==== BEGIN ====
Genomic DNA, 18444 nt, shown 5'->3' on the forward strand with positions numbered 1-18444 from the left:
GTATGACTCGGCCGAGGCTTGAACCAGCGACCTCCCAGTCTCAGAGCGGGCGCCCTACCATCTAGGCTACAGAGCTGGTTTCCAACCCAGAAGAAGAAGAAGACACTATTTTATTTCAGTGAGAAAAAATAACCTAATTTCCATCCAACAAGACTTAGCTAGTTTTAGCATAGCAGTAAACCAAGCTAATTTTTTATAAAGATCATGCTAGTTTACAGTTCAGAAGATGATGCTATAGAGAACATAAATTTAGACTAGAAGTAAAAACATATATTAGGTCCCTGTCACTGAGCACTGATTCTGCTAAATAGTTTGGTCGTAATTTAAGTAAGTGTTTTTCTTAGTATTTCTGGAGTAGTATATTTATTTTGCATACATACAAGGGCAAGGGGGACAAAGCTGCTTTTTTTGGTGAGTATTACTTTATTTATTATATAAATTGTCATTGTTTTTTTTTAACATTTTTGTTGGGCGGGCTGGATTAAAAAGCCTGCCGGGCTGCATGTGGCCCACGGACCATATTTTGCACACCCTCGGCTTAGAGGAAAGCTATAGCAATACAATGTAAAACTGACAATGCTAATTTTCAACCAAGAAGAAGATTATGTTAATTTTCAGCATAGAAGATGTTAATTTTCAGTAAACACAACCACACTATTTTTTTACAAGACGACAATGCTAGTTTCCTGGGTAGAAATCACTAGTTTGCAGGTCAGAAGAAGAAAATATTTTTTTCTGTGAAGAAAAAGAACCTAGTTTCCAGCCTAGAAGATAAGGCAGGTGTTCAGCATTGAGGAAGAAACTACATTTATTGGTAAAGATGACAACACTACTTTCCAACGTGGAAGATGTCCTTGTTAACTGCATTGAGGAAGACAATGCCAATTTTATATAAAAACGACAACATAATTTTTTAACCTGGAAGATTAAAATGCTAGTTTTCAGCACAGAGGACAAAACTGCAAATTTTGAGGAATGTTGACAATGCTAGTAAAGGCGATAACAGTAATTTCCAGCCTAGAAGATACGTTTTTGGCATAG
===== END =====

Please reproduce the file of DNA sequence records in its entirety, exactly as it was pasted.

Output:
Genomic DNA, 18444 nt, shown 5'->3' on the forward strand with positions numbered 1-18444 from the left:
GTATGACTCGGCCGAGGCTTGAACCAGCGACCTCCCAGTCTCAGAGCGGGCGCCCTACCATCTAGGCTACAGAGCTGGTTTCCAACCCAGAAGAAGAAGAAGACACTATTTTATTTCAGTGAGAAAAAATAACCTAATTTCCATCCAACAAGACTTAGCTAGTTTTAGCATAGCAGTAAACCAAGCTAATTTTTTATAAAGATCATGCTAGTTTACAGTTCAGAAGATGATGCTATAGAGAACATAAATTTAGACTAGAAGTAAAAACATATATTAGGTCCCTGTCACTGAGCACTGATTCTGCTAAATAGTTTGGTCGTAATTTAAGTAAGTGTTTTTCTTAGTATTTCTGGAGTAGTATATTTATTTTGCATACATACAAGGGCAAGGGGGACAAAGCTGCTTTTTTTGGTGAGTATTACTTTATTTATTATATAAATTGTCATTGTTTTTTTTTAACATTTTTGTTGGGCGGGCTGGATTAAAAAGCCTGCCGGGCTGCATGTGGCCCACGGACCATATTTTGCACACCCTCGGCTTAGAGGAAAGCTATAGCAATACAATGTAAAACTGACAATGCTAATTTTCAACCAAGAAGAAGATTATGTTAATTTTCAGCATAGAAGATGTTAATTTTCAGTAAACACAACCACACTATTTTTTTACAAGACGACAATGCTAGTTTCCTGGGTAGAAATCACTAGTTTGCAGGTCAGAAGAAGAAAATATTTTTTTCTGTGAAGAAAAAGAACCTAGTTTCCAGCCTAGAAGATAAGGCAGGTGTTCAGCATTGAGGAAGAAACTACATTTATTGGTAAAGATGACAACACTACTTTCCAACGTGGAAGATGTCCTTGTTAACTGCATTGAGGAAGACAATGCCAATTTTATATAAAAACGACAACATAATTTTTTAACCTGGAAGATTAAAATGCTAGTTTTCAGCACAGAGGACAAAACTGCAAATTTTGAGGAATGTTGACAATGCTAGTAAAGGCGATAACAGTAATTTCCAGCCTAGAAGATACGTTTTTGGCATAG